The work is called “Meditation”, and what we see is a head within a stone block, only the face and the back of the head visible, the eyes closed. The stone block is 900-million-year-old Bohus granite. The back of the head is Hallandia gneiss, with internal patterns that roll and move in red, black and white.

Meditation means concentration, thoughts in movement and stillness. The method exists in various cultures and religions worldwide, although they have different names and different symbolic languages. Sustainable health requires shifting between activity and stillness, between being engaged and disengaged. Meditation has proven to have a good effect on stress-related problems.

I see art as an ecology of the senses. A defense of the human, the imperfect, where the slowness of the work allows the expression of thought. The work of the hand and the touch, and the opportunities for personal expression are invaluable and a necessity for life. So is the ability to discover the world and oneself as a human from various perspectives through art, whether you are the artist or the viewer.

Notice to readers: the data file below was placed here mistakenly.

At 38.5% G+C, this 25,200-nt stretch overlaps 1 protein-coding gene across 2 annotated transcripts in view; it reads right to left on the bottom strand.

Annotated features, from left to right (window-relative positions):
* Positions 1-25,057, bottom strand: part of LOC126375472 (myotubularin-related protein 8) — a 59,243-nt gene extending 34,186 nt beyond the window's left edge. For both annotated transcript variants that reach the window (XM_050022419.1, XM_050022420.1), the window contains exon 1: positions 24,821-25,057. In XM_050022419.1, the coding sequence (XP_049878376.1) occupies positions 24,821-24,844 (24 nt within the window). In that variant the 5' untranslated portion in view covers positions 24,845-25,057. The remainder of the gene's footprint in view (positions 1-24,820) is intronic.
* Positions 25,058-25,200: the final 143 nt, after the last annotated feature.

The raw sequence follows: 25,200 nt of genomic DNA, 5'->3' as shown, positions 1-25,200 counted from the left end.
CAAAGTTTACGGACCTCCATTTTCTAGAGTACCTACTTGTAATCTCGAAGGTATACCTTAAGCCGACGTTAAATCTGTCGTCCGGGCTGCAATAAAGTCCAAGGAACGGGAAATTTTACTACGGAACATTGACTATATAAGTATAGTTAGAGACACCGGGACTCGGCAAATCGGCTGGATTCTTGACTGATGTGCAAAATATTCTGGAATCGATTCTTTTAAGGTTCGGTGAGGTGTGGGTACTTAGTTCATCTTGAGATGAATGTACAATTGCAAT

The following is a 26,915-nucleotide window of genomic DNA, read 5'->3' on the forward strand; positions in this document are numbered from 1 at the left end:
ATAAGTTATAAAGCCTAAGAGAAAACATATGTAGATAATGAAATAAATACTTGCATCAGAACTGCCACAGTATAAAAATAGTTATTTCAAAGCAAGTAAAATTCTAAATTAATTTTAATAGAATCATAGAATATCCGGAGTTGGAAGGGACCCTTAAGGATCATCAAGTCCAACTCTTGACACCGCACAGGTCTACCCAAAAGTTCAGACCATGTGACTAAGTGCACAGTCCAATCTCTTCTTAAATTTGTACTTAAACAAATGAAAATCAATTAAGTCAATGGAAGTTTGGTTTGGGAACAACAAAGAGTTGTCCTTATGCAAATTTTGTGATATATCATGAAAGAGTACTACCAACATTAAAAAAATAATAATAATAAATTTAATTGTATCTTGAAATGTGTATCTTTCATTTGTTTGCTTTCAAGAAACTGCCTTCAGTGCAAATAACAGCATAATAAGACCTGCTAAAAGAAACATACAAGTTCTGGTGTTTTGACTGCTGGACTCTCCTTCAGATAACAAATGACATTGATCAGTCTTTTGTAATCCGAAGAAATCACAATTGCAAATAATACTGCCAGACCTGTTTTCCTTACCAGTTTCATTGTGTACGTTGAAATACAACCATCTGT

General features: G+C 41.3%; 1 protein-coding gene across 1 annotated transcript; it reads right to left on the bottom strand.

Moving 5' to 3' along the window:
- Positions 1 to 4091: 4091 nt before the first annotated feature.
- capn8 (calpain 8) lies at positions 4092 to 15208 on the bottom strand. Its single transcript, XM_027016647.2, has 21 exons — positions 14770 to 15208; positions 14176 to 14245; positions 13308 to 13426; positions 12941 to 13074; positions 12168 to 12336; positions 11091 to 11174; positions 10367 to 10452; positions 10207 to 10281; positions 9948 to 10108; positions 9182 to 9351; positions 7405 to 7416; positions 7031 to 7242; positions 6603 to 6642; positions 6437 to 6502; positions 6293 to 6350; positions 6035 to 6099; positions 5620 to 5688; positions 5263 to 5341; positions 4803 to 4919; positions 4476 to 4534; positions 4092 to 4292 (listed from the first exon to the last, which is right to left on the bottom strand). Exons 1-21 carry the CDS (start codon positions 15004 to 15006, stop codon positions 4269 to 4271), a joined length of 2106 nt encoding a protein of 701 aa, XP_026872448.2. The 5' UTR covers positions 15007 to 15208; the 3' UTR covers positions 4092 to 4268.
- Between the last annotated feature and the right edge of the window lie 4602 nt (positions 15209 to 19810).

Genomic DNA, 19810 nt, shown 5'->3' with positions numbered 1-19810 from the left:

In my life in the countryside, with a partially overgrown garden right outside the door, life and death, the eternal cycle, is close at hand. The circular also recurs in various ways in my art, as I often base my works on something I have seen or experienced nearby. Contrasts interest me – making something heavy take flight, playing with scale and blowing up the infinitesimal to a monumental size, placing something softly polished on a rough stone surface.

Stone has a special place in my heart, with its tactile and spiritual qualities, but I work with most techniques, often with sculpture and public performances, sketching and painting.


What does the sculptor think about?

Can thoughts have a colour? What colours are your thoughts right now?

Can thoughts create lines? Do the lines create a pattern?